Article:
Depression, judgment, and belief
This paper proposes a puzzle about an agent’s beliefs that arises in certain cases where a person suffering from depression makes sincere assertions of negative self-evaluations because of her depression whilst also judging that her overall evidence supports the negation of her negative self-evaluations. I argue that the assertions of negative self-evaluations and the agent’s judgments about overall evidence each exhibit attributes that are characteristic of belief. I argue that the puzzle arises in cases where the agent in question is aware of each of her beliefs and is rational enough to prefer, not only avoiding conflicting beliefs, but also to prefer that her beliefs be based on relevant overall evidence, as opposed to depressive thought patterns. I consider a variety of theories that may map on to my case, and I discuss challenges or objections to each theory as it applies to the case. I think there are reasons to favor a theory that rejects the claim that the agent straightforwardly believes that her negative self-evaluations are true, so, after ruling out some unsatisfying accounts, I spend the first major portion of the paper discussing views that take this approach. The latter portion of the paper is spent discussing theories that put pressure on other premises or assumptions of the puzzle. My intention is to discuss the relationship between depression, belief, judgment, and rationality in a somewhat narrow context. I do not intend to speak to the relationship between belief, judgment, and rationality as it applies to depression in general. I leave it up to further inquiry to discuss depression more generally as it relates to the issues raised in this paper, and I leave it up to further inquiry to determine whether my proposed puzzle or its potential solutions have novel or interesting therapeutic implications.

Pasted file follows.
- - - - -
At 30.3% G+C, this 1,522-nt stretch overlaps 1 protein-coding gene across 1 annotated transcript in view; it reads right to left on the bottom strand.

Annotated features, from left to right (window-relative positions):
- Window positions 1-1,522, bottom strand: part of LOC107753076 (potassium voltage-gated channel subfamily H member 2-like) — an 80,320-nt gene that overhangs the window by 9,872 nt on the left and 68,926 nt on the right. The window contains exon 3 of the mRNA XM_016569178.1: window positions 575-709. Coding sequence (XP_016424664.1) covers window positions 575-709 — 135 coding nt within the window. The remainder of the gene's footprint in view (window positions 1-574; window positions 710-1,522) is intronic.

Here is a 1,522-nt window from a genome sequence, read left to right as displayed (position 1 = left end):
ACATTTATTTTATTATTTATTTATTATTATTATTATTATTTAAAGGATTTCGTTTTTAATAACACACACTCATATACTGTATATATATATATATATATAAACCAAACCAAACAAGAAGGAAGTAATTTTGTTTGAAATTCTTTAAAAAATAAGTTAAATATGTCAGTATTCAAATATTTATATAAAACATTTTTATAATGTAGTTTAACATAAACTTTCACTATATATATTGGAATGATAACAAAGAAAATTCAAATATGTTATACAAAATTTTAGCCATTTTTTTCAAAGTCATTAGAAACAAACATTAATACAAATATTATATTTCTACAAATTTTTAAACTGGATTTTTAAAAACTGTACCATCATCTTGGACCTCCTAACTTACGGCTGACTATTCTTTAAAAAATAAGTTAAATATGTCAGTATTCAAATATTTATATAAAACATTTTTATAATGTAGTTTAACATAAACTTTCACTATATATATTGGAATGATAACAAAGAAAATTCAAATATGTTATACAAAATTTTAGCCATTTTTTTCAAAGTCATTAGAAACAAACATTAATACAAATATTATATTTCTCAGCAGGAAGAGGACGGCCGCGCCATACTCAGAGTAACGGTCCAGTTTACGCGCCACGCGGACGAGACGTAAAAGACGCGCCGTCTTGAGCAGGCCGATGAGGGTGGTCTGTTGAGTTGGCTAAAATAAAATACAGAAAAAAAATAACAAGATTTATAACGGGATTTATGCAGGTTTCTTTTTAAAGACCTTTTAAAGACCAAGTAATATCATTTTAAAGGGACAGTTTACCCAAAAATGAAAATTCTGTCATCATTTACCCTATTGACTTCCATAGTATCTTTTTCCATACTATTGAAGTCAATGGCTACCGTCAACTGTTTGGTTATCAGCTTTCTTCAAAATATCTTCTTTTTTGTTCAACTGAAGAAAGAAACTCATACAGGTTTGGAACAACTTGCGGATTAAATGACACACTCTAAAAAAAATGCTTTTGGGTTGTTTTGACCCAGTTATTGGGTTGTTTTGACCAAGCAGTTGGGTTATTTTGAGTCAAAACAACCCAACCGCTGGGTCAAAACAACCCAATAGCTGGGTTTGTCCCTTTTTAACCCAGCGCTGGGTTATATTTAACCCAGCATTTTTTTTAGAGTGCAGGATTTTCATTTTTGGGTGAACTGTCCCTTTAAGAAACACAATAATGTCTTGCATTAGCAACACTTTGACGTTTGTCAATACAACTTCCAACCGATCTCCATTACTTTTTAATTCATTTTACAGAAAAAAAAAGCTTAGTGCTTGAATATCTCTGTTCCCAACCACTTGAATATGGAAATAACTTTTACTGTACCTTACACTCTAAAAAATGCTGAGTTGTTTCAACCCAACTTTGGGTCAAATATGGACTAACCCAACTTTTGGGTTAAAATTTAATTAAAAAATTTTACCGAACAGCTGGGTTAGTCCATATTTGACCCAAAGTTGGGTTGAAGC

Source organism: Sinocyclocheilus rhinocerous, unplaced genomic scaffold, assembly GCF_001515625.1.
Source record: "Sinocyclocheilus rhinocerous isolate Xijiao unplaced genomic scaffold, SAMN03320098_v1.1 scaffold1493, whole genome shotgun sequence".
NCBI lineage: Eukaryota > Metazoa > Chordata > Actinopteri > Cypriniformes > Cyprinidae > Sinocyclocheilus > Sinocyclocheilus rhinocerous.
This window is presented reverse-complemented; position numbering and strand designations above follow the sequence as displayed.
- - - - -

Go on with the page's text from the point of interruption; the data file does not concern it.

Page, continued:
Depression, Judgment, Belief, Alief, Rationality, Quasi-Belief